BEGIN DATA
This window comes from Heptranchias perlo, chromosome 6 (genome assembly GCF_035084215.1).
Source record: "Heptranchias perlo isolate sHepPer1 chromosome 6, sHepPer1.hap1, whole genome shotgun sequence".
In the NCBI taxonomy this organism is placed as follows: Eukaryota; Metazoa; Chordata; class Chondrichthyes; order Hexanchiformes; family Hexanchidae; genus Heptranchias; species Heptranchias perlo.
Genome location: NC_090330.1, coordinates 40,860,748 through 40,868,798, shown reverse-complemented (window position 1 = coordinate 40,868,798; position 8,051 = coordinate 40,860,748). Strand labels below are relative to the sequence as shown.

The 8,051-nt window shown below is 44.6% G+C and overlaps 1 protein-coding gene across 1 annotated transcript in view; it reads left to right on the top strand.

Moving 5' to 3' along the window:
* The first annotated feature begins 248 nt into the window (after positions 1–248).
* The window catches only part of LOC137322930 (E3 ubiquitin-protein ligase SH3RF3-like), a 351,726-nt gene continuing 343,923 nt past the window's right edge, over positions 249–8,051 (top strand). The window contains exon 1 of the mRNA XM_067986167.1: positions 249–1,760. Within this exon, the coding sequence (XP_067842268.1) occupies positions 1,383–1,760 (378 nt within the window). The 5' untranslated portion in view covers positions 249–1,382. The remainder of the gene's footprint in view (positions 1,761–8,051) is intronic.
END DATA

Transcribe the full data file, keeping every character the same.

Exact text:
This window comes from Heptranchias perlo, chromosome 6 (genome assembly GCF_035084215.1).
Source record: "Heptranchias perlo isolate sHepPer1 chromosome 6, sHepPer1.hap1, whole genome shotgun sequence".
In the NCBI taxonomy this organism is placed as follows: Eukaryota; Metazoa; Chordata; class Chondrichthyes; order Hexanchiformes; family Hexanchidae; genus Heptranchias; species Heptranchias perlo.
Genome location: NC_090330.1, coordinates 40,860,748 through 40,868,798, shown reverse-complemented (window position 1 = coordinate 40,868,798; position 8,051 = coordinate 40,860,748). Strand labels below are relative to the sequence as shown.

The 8,051-nt window shown below is 44.6% G+C and overlaps 1 protein-coding gene across 1 annotated transcript in view; it reads left to right on the top strand.

Moving 5' to 3' along the window:
* The first annotated feature begins 248 nt into the window (after positions 1–248).
* The window catches only part of LOC137322930 (E3 ubiquitin-protein ligase SH3RF3-like), a 351,726-nt gene continuing 343,923 nt past the window's right edge, over positions 249–8,051 (top strand). The window contains exon 1 of the mRNA XM_067986167.1: positions 249–1,760. Within this exon, the coding sequence (XP_067842268.1) occupies positions 1,383–1,760 (378 nt within the window). The 5' untranslated portion in view covers positions 249–1,382. The remainder of the gene's footprint in view (positions 1,761–8,051) is intronic.